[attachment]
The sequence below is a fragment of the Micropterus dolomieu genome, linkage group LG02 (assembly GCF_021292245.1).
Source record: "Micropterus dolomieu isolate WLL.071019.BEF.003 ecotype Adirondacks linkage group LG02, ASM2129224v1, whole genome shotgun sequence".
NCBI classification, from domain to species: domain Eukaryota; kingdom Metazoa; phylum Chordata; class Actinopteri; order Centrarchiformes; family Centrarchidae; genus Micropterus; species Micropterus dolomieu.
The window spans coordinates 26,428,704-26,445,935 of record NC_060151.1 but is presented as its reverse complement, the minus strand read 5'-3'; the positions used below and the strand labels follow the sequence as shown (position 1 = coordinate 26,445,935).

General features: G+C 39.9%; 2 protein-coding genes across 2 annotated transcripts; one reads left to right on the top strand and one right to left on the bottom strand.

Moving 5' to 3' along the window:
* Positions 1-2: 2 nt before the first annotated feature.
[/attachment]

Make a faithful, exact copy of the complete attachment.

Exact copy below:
The sequence below is a fragment of the Micropterus dolomieu genome, linkage group LG02 (assembly GCF_021292245.1).
Source record: "Micropterus dolomieu isolate WLL.071019.BEF.003 ecotype Adirondacks linkage group LG02, ASM2129224v1, whole genome shotgun sequence".
NCBI classification, from domain to species: domain Eukaryota; kingdom Metazoa; phylum Chordata; class Actinopteri; order Centrarchiformes; family Centrarchidae; genus Micropterus; species Micropterus dolomieu.
The window spans coordinates 26,428,704-26,445,935 of record NC_060151.1 but is presented as its reverse complement, the minus strand read 5'-3'; the positions used below and the strand labels follow the sequence as shown (position 1 = coordinate 26,445,935).

General features: G+C 39.9%; 2 protein-coding genes across 2 annotated transcripts; one reads left to right on the top strand and one right to left on the bottom strand.

Moving 5' to 3' along the window:
* Positions 1-2: 2 nt before the first annotated feature.